Adding a passenger-side door mirror

Because I often suffer from neck pain, I wanted to mount a passenger side mirror. I was a bit reluctant to do it, because I kinda like it that the beetle only had one mirror. It’s a nice old fashioned thing. But I like to ride my beetle too, so I decided to add one.

I wanted to do do it the factory-way. So not with a bracket which has to be attached by two or three screws, but with a nut inside the door in which the mirror is screwed.
This is the “long way home”, with this method you need to drill a hole in the door and get the nut inside the door (some beetles come with the nut allready installed).
Getting the mirror screwed into the nut inside the door is the hardest part of this installment… I disovered later.

But first I had to drill the hole, and determine where it had to be drilled.
From an A4-sheet I made a template that fitted perfectly on in the A-pillar and doortrim triangle on the drivers side. Then I used a pencil to determine where the hole was.

 Then I determined the middle of the hole and put a hole there in the paper. I used the template on the passenger door to mark the place where the center of the hole roughly should be.

First I drilled a small (4mm) hole and looked inside to see if it approximately in middle of the hole in the inner plate. The door has two layers. The outside, and a “frame” behind it. In this frame the hole for the mirror is already drilled.
Then I enlarged the hole so that it is as big as the hole in the inner frame. Don’t use the paper template for enlaring the hole, the left and right side doors are probably not a 100% mirror image (these cars weren’t made on a computer). But just enlarge the hole slowly so it becomes just as big as the hole in the inner frame.
But, I wasn’t ready yet, I saw on the drivers side door that the inner (frame) hole is a bit smaller then the hole in the outer skin. This extra room is for the mirror bracket rubber.
I measured the hole on the driver side and drew the bigger hole in masking tape on the passenger side. Then I used a small drill (I believe 1 or 1.5 mm) to drill holes all around the hole.

Then, with a small file that fits into a drill, I made the hole bigger. I used this kind fo file:

Note that this file is a lot smaller than the hole, so you can not just push this file in and make the hole bigger. I had to go around the edge carefully to make the hole bigger.
This is a precise and delicate task, because you do not want to shoot out and scratch the paint on the door. But calmly and cautiously it worked:

I repeatedly test fitted the base of the mirror to see if the hole was already big enough:

It fits!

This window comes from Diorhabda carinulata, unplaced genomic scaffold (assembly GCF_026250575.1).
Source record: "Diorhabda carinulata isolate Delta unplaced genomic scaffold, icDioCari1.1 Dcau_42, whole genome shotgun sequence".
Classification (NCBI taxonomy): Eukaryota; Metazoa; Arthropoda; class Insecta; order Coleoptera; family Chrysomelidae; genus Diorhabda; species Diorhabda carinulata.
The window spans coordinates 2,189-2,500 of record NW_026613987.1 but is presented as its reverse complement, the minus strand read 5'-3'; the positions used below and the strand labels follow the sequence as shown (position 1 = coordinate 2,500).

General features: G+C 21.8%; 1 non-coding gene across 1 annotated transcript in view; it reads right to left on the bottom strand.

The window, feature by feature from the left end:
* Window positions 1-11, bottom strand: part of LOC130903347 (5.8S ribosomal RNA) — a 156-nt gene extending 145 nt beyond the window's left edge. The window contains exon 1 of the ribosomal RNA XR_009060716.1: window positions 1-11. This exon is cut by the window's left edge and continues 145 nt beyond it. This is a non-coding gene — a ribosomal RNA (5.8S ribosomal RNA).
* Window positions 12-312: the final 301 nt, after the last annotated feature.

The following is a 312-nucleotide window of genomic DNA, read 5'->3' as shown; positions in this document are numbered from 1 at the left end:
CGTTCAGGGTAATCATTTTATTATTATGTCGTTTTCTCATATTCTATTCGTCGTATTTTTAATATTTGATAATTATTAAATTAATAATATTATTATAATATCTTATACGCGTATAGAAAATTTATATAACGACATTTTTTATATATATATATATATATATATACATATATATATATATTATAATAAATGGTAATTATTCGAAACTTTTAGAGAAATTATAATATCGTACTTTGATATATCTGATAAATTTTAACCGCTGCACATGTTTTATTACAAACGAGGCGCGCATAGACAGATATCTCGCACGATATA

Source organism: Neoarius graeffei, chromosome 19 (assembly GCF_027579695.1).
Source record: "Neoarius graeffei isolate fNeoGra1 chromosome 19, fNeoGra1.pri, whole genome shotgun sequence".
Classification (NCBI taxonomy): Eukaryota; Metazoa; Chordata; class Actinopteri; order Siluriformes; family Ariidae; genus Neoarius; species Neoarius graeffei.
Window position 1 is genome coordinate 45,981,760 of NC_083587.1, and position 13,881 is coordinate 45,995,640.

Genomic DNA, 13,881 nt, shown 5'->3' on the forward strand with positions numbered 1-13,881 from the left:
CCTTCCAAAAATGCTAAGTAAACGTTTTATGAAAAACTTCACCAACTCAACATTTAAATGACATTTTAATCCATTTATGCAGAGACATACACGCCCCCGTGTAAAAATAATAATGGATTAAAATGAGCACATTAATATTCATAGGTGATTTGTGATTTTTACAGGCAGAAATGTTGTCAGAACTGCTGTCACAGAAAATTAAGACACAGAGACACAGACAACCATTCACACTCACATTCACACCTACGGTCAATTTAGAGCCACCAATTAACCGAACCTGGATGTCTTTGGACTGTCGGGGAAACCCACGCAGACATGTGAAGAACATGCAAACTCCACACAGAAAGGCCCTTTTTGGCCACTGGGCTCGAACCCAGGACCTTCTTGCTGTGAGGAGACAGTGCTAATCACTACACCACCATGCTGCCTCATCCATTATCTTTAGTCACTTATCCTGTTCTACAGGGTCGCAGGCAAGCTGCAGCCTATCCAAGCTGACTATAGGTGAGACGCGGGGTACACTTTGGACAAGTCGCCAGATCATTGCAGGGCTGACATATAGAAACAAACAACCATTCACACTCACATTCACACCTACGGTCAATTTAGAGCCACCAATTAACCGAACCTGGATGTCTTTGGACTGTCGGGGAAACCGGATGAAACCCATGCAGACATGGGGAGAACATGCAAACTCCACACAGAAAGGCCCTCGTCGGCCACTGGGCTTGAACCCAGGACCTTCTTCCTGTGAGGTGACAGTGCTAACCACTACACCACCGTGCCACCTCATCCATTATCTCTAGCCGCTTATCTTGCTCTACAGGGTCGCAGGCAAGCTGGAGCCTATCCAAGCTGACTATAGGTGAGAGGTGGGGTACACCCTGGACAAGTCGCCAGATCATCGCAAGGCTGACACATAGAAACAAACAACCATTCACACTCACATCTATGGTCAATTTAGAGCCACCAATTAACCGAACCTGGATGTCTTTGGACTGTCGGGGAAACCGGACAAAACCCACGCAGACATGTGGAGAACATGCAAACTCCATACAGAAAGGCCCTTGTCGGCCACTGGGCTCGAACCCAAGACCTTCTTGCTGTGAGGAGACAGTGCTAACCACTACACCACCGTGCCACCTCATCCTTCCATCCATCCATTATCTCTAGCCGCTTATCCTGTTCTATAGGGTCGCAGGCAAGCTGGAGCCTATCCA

Now, first, I treated the hole with rust-preventive paint:

And then I had to mount the mirror, which was easire said then done. At first I removed the door panel, and after I winded the window all the way up, I could reach the hole from the inside. I have one-piece windows, so I did not have a vent window in the way ( I think those should be removed for this).
First, I made an an old 24 mm wrench smaller with the grinding wheel, and clamped the nut (purchased at a VW parts store) with tape. With this I got the nut right in front of the hole, but the nut was still too far away so the thread did not catch… After a lot of trying, suddenly the nut fell out of the key somewhere in the door. And of course it fell behind a piece of double sheet metal at the bottom of the door where you no longer get ot out … 🙁
Therefore, I recommend that you put some old rags there so that the nut can not fall into it.
Then I had to become creative because I had no second nut. But I did have a bracket that’s meant to be screwed on the outside of the door. I used a grinding wheel and a file to modify it so I could use it as a nut (a 19 mm one). And with that I finally managed to fix the mirror …
So, getting the mirror base threaded into the nut is quite difficult!
Next time I will probably use a method like this The Samba post.

I do not have standard mirrors, I use modified Vitaloni California mirrors, but I do use the original mirror bases. This way I can always go back to original mirrors and I think the original mounting method is also the most beautiful.
This is the result:

I like it very much, the mirror gives a good overview of the right lane! I do not need to twist my neck 90 degrees anymore if I want to merge to the right.

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